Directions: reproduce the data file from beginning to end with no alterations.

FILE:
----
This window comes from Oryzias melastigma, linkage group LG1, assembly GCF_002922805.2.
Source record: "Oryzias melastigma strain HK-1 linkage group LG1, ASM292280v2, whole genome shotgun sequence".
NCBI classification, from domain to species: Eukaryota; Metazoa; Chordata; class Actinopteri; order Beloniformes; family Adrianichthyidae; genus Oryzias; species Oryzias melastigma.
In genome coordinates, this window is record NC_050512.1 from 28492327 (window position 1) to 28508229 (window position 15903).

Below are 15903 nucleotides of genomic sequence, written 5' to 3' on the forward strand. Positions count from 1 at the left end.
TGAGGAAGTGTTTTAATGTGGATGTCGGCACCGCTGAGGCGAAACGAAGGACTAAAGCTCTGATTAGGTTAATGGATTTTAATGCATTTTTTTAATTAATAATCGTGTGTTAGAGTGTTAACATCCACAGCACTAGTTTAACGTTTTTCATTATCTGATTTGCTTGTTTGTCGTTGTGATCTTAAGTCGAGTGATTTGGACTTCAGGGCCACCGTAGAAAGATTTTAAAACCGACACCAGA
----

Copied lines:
This window comes from Oryzias melastigma, linkage group LG1, assembly GCF_002922805.2.
Source record: "Oryzias melastigma strain HK-1 linkage group LG1, ASM292280v2, whole genome shotgun sequence".
NCBI classification, from domain to species: Eukaryota; Metazoa; Chordata; class Actinopteri; order Beloniformes; family Adrianichthyidae; genus Oryzias; species Oryzias melastigma.
In genome coordinates, this window is record NC_050512.1 from 28492327 (window position 1) to 28508229 (window position 15903).

Below are 15903 nucleotides of genomic sequence, written 5' to 3' on the forward strand. Positions count from 1 at the left end.
TGAGGAAGTGTTTTAATGTGGATGTCGGCACCGCTGAGGCGAAACGAAGGACTAAAGCTCTGATTAGGTTAATGGATTTTAATGCATTTTTTTAATTAATAATCGTGTGTTAGAGTGTTAACATCCACAGCACTAGTTTAACGTTTTTCATTATCTGATTTGCTTGTTTGTCGTTGTGATCTTAAGTCGAGTGATTTGGACTTCAGGGCCACCGTAGAAAGATTTTAAAACCGACACCAGA